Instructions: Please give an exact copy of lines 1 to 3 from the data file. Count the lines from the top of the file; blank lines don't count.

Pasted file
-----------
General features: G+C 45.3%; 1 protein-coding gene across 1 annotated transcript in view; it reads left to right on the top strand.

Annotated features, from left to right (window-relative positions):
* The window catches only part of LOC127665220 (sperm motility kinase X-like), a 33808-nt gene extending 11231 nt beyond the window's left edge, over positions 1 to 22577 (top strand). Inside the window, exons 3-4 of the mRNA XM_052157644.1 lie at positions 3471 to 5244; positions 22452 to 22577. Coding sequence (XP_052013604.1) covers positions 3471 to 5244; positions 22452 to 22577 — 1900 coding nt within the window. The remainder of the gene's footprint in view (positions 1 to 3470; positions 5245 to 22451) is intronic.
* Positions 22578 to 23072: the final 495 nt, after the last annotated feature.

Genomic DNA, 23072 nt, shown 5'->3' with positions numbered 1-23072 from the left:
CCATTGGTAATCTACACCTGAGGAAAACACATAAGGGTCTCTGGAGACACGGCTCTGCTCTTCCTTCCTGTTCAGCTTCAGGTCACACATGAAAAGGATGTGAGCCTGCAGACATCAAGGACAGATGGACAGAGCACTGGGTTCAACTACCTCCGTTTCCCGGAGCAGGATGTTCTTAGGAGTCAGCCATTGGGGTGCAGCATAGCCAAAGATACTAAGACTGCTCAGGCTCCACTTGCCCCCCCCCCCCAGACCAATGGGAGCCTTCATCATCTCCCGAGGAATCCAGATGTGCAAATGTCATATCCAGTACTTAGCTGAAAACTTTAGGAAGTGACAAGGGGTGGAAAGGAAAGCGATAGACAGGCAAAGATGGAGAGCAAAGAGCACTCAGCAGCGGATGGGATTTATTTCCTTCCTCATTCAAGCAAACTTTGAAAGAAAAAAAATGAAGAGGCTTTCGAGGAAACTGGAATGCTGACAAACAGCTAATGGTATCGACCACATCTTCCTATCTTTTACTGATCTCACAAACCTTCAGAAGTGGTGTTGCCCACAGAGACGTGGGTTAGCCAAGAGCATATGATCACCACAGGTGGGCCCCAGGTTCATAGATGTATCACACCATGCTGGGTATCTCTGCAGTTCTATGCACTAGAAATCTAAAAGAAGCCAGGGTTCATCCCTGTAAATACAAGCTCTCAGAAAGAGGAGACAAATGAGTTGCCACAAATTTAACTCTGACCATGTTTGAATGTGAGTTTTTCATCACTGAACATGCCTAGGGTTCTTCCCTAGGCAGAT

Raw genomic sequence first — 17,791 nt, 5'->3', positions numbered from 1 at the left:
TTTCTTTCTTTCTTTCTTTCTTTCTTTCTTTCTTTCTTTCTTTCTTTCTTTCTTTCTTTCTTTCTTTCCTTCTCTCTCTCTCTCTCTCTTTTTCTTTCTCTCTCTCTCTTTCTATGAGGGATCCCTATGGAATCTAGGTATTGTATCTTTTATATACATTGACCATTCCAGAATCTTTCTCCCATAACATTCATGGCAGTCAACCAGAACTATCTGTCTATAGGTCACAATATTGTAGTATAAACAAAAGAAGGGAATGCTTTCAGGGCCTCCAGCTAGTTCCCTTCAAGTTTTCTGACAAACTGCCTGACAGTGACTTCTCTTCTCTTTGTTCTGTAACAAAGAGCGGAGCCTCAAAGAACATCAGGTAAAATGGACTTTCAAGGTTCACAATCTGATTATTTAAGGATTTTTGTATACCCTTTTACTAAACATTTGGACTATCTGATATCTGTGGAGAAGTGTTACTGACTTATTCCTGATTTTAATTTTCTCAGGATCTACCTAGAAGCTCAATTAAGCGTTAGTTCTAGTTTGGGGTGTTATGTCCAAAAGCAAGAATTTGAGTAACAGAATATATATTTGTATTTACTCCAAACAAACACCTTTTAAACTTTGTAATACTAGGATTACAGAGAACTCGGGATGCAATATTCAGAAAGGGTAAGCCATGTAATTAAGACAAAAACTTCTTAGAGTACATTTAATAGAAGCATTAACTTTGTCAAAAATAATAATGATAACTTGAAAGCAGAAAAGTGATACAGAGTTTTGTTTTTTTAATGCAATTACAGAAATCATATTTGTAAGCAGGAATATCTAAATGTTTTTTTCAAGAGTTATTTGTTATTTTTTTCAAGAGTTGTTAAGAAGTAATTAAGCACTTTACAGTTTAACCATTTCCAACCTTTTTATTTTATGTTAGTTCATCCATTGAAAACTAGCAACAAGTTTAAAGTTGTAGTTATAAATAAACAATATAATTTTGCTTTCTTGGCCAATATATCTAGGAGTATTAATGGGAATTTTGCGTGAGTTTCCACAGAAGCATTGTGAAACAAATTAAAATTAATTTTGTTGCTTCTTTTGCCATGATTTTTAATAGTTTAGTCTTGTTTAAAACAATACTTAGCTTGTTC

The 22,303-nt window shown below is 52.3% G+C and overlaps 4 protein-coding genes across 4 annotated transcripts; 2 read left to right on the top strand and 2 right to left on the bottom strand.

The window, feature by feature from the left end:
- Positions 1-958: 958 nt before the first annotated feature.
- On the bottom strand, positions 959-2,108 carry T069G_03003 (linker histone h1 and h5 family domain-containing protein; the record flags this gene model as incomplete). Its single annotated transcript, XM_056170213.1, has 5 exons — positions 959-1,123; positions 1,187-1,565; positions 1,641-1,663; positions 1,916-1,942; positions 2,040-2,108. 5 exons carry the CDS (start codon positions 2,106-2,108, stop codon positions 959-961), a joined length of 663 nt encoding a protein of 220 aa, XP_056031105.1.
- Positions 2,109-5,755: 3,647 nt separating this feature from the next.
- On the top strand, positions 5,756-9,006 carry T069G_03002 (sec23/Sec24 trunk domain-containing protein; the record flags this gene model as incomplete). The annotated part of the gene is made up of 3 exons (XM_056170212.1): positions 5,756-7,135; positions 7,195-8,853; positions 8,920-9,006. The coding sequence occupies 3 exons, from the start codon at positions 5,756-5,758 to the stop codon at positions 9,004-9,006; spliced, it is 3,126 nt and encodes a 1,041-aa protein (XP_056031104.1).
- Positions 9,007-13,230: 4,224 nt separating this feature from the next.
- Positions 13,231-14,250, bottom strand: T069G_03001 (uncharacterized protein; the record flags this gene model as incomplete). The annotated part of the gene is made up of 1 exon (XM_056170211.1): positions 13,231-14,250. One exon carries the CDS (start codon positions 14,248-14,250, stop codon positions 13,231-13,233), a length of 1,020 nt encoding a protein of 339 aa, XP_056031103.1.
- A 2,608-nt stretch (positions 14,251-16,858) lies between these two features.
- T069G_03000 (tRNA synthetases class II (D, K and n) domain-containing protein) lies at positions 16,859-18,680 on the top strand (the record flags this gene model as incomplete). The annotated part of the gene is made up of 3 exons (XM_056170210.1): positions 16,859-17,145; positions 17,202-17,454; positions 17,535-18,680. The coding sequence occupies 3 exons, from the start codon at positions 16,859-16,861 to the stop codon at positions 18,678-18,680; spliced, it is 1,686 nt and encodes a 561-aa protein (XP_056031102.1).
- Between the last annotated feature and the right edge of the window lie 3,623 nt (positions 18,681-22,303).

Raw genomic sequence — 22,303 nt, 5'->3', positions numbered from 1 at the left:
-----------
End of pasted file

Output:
General features: G+C 45.3%; 1 protein-coding gene across 1 annotated transcript in view; it reads left to right on the top strand.

Annotated features, from left to right (window-relative positions):
* The window catches only part of LOC127665220 (sperm motility kinase X-like), a 33808-nt gene extending 11231 nt beyond the window's left edge, over positions 1 to 22577 (top strand). Inside the window, exons 3-4 of the mRNA XM_052157644.1 lie at positions 3471 to 5244; positions 22452 to 22577. Coding sequence (XP_052013604.1) covers positions 3471 to 5244; positions 22452 to 22577 — 1900 coding nt within the window. The remainder of the gene's footprint in view (positions 1 to 3470; positions 5245 to 22451) is intronic.